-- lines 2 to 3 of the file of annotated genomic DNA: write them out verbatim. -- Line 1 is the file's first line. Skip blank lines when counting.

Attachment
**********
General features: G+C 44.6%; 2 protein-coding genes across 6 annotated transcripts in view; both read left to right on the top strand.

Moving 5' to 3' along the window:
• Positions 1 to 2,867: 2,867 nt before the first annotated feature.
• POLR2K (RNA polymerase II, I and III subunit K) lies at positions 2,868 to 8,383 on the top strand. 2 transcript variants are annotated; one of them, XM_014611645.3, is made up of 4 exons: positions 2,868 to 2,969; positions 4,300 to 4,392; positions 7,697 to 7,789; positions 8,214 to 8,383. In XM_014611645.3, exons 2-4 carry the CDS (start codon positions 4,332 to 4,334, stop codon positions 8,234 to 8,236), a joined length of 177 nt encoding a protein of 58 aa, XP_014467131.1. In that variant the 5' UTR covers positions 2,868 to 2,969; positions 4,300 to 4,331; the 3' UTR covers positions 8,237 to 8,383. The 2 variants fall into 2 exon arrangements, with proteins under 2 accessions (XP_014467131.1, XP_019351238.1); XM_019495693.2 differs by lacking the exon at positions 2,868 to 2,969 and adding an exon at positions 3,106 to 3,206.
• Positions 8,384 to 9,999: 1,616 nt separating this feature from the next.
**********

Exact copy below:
Moving 5' to 3' along the window:
• Positions 1 to 2,867: 2,867 nt before the first annotated feature.